“I tried to grasp how time flows for this woman. I wanted to tell her story, not just illustrate it, and the long shots show how time flows for her, and how people live in this town.” In a moment of pain, pleasure and a huge wave of emotion (and a turning point of the film) Kulumbegashviil holds on Yana’s face as she lays in a beautiful bed of flowers and grass for nearly seven minutes. It’s breathtaking — and will likely be one of the most written about shots of the year. 

The device is beyond effective in conveying an authentic experience of Yana’s life. Kulumbegashvili also interspersed people of the town with her more seasoned actors from stage and screen. Yana, who is responsible with prepping the younger members of her congregation for baptism, interviews the youngsters about their idea of heaven and hell. Kulumbegashvili went into local classrooms to shoot the segment, getting permission from Georgia’s Minister of Education to do so. “They are of different religions, but all equally influenced by religion and beliefs. I cannot say who belongs to what religion, but when I asked them, ‘what do you think of the soul?’ there was a lot of curiosity and you can see them wanting to give the right answers.”

The youngsters do seem more convinced in their views than Yana herself, who seems much more adrift, only determined in atonement. It does feel that Yana is a woman who has resigned herself to punishment whether physical, emotional or spiritual. Kulumbegashvili puts it much more poetically: “It’s not about losing or gaining… Every moment of life is about losing and gaining — every decision for a woman to get and be married is up to every single individual to deal with the loss of gaining. It might be a social role that is assigned to us, or we might be in a society that it is our primary social role, and never really having that choice. It’s not only like that in Georgia. I know many women from all around the U.S. that feel that way. I think that despite how much we talk about equality, we carry those values that were instilled within us — we are fighting with preconceived ideas —in what we think we should be (what we were taught as kids) what we should be. There’s a sense of guilt and shame and doubt connected to our needs and wants and desires. And it’s a very difficult internal fight to overcome what’s instilled within us.”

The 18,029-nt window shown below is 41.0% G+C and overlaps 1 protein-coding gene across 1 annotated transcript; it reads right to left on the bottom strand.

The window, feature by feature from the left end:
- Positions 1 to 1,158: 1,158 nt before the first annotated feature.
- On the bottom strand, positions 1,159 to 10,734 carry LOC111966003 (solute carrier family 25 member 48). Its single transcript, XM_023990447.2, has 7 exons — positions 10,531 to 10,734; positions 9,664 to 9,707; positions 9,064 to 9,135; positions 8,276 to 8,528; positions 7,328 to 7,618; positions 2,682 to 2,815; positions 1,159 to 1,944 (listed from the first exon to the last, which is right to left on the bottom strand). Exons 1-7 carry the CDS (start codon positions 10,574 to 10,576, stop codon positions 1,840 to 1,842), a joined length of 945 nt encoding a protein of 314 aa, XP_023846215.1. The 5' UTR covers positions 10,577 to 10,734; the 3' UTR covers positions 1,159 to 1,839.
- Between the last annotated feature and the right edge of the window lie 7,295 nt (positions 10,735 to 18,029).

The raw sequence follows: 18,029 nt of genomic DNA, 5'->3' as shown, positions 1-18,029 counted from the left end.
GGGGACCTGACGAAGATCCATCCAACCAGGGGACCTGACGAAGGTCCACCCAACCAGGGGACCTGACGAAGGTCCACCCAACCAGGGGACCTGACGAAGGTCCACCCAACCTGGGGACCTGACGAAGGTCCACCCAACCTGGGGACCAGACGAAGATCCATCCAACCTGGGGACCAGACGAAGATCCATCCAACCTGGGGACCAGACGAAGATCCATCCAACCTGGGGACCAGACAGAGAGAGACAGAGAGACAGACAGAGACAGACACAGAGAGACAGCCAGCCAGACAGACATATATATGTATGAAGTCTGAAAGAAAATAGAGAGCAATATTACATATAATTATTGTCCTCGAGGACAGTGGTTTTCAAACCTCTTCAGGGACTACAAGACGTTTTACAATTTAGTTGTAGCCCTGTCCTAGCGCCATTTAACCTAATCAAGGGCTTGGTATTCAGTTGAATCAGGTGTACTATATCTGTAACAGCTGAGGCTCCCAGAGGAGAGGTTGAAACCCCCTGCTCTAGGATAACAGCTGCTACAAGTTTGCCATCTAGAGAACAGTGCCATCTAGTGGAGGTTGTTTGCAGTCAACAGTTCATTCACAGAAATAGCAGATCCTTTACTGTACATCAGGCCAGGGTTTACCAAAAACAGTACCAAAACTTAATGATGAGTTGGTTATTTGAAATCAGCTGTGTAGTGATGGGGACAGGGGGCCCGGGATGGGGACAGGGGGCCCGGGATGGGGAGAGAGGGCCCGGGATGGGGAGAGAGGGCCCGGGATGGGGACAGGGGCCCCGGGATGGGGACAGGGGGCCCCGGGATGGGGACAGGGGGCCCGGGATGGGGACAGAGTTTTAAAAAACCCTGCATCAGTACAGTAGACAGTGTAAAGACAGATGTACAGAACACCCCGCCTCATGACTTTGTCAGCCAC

Kulumbegashvili’s filmmaking magic may be that she’s achieved showing that internal fight on screen with beauty, grace, frustration and pain. Georgia agrees, as Beginning is the country’s selection for Best International Feature Film at the Academy® Awards. Kulumbegashvili stresses that while religion is a heavy backdrop of the movie, ultimately, her commentary is much more than that: “My aim was not to make a film about religion, or judge what’s good and bad, but rather about people and the choices that we make; the struggle to understand that the choices Yana made were truly her own. We all deal with that, and I think that no matter how indoctrinated people might be, I never intended to judge, but to ask questions about how we as humans perceive religion and beliefs of any faith or religion, and how we make choices in our everyday life.”

Beginning is currently available on Mubi.